Tobacco leaf development programme plays an increasingly important role in ensuring a sustainable and high-quality supply of tobacco leaves.
The program applies advanced technologies to help farmers grow high-quality tobacco leaves without damaging the environment.The tobacco leaf development programme is one of our important activities in Vietnam. Since 2000, we have closely coordinated with partners to offer technical and financial assistance to thousands of farmers in Vietnam. We have worked with farmers who provide tobacco leaves for us and even farmers who provide tobacco leaves for our business partners and other companies. With experience in growing tobacco in 25 countries around the world, our tobacco leaf experts are sent to growing areas for efficient transfer of advanced cultivation and processing techniques to local farmers.
The programme is also active in gradually eliminating child labour abuse and promoting afforestation in tobacco growing areas.
Major tobacco growing areas under the programme include Tay Ninh, Gia lai, Dak Lak, Phu Yen, Cao Bang, Bac Kan and Lang Son. The programme has been going on since 2000 and attracted more than 4,000 farmers.
Apart from transferring knowledge and providing support through the tobacco leaf development programme, we guarantee purchase of tobacco leaves from suppliers who follow our Social Responsibility in Tobacco Production (SRTP) programme only. The program seeks to review and consider the operation of our suppliers to create a good practice between farmers and producers in activities related to environment and community. We have been actively participated in such fields than other tobacco companies and material suppliers by popularizing the programme among suppliers, not just farmers whom we support directly. To read more about the program in English, please visit the Responsible Leaf Production section at www.bat.com.
Good management of seedlings significantly helps improve the growth and survival rate in the field. Effective farming measures to ensure seedlings have strong bare roots, like transplanting seedlings in paper bags (to avoid contamination in the field) and growing seedlings in styrofoam trays, for instance, will help farmers ensure consistent growth of their seedlings.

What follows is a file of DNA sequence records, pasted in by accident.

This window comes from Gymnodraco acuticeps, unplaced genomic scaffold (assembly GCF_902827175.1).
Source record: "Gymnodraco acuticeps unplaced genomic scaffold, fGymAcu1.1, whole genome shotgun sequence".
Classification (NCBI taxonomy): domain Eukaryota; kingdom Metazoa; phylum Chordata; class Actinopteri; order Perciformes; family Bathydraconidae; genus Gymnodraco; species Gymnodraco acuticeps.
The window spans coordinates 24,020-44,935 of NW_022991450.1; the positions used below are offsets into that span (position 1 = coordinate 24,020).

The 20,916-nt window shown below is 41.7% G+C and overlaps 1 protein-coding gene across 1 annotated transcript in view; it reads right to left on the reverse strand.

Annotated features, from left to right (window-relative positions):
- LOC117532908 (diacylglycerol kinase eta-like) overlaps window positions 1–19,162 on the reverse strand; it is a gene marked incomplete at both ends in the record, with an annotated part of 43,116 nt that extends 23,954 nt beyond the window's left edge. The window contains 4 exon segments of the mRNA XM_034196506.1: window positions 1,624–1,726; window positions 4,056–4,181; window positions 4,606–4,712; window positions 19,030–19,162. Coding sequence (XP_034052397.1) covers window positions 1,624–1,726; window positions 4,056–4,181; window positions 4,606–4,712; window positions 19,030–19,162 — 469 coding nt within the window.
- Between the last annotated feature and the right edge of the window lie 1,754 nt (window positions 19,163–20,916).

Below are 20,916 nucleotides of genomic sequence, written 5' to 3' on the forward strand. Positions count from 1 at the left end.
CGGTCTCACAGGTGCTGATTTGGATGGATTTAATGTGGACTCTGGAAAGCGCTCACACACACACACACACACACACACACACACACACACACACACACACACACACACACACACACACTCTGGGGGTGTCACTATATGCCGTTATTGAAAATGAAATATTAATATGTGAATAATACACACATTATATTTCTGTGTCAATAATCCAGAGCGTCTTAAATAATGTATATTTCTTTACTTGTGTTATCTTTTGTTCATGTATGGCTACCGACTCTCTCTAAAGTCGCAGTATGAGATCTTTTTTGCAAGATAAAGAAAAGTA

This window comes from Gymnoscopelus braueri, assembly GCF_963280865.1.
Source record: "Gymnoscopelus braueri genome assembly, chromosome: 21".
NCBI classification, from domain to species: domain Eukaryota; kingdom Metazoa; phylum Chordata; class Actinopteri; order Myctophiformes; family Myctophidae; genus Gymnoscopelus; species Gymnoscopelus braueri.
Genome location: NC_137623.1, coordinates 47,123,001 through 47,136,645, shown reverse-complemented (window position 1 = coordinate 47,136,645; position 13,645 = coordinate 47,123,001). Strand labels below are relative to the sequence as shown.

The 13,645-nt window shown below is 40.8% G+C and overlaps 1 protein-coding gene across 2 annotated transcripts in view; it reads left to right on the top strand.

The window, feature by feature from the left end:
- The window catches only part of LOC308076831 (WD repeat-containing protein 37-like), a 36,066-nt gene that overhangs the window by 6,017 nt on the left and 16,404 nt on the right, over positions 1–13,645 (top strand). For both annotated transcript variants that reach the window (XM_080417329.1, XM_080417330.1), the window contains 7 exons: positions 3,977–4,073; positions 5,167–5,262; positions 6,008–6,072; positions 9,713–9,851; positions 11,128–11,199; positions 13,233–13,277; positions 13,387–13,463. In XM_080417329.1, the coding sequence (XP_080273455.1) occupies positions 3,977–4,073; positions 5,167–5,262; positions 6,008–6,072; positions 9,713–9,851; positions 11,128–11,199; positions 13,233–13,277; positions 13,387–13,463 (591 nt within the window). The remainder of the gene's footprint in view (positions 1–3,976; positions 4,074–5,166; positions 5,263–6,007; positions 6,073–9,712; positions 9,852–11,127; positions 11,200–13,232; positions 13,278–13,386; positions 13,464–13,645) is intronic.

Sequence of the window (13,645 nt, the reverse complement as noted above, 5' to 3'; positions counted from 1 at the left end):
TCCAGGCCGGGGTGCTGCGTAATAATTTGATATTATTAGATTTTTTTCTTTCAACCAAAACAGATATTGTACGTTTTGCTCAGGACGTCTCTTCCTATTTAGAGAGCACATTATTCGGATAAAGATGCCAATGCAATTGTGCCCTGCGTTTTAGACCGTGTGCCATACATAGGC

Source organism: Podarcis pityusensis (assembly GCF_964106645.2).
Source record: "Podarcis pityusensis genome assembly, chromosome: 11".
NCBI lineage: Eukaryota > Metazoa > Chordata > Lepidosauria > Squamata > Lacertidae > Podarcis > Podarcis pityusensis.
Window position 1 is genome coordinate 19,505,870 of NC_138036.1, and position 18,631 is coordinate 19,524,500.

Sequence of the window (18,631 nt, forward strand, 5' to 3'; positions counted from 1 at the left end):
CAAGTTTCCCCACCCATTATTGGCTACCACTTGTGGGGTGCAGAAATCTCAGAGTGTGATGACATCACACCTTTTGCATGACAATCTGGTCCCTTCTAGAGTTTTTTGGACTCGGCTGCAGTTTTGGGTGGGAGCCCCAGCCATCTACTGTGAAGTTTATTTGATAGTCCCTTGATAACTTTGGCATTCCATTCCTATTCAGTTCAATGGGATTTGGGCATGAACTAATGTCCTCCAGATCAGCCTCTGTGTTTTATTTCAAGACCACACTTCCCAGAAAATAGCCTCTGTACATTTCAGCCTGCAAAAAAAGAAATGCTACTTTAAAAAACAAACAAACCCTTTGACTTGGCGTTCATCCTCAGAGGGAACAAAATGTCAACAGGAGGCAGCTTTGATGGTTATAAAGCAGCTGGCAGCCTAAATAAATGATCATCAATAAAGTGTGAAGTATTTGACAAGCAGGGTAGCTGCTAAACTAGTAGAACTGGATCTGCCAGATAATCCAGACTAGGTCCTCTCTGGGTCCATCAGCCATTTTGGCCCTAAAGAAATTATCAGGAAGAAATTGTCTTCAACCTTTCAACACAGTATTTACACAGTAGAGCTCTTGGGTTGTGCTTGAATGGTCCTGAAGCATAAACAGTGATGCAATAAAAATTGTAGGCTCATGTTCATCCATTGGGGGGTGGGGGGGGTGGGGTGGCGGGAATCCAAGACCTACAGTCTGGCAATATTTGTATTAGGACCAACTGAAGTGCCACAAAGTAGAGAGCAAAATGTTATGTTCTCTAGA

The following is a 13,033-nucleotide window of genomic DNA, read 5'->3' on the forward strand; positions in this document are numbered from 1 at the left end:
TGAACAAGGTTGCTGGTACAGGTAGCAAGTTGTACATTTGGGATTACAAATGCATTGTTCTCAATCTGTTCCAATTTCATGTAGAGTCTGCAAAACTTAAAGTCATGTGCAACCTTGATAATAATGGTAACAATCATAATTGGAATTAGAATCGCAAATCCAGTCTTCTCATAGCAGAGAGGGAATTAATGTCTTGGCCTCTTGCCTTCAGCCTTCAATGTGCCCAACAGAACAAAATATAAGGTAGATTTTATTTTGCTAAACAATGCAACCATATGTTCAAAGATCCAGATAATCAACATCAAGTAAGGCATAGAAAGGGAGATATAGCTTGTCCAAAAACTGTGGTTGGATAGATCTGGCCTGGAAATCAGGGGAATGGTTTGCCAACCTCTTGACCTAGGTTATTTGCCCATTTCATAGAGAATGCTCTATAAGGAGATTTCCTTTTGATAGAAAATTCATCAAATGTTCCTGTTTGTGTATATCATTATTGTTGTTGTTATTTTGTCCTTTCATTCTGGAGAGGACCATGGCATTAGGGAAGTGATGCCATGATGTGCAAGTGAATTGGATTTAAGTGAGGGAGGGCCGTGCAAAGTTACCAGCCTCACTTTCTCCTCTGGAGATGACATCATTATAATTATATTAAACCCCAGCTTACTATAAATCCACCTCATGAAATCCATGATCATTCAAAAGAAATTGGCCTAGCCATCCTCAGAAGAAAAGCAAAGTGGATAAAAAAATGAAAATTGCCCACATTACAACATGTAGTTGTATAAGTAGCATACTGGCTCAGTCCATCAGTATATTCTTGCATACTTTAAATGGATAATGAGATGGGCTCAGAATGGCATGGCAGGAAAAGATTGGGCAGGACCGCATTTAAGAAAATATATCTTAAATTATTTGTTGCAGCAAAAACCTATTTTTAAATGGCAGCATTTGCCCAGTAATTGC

Conservation of water resources is a crucial aspect of tobacco growing, and we offer instructions to farmers on field models. We encourage farmers to use appropriate fertilizer fomulas based on soil analysis to prevent soil and water contamination, and to control irrigation and drainage to prevent fertilisers from being washed away or percolated.
Technology transfer is also being proceeded in tobacco growing areas where curing process depends on firewood and coal aiming to provide training and instruction for households to cure tobacco by using agro-wasteslike rice husk or coffee husk. Thus far the programme has helped more than 500 tobacco kilns usage switch from firewood to rice husk in provinces like Gia Lai, Phu Yen and Tay Ninh. We have also introduced high-performance curing kilns to farmers, offered technical support to improve 600 existing kilns in the northern region which helps save 20% of fuels needed for curing and increase the tobacco amount that can be used post-curing by 20%.
Pest management focuses on environmental protection, control of pesticide residues in products and control of production costs. We encourage the use of environmentally friendly agriculture technologies, including use of sunshine to sterilise cultivating screens, use of coconut oil to eliminate bud and use of neem extract to keep insect away. Farmers are trained and encouraged to use all available agricultural wastes in tobacco curing and herbal extractions to minimise the use of agrochemicals in cultivation while still ensuring high productivity.
The programme offers free trainings to local farmers annually at tobacco purchase stations nationwide. Besides, through the programmme we send our agricultural experts to tobacco growing areas to work with farmers on the fields to help them turn theory into practice. Once the farmers are familiar with the techniques, they can share their knowledge with other farmers who do not grow tobacco.
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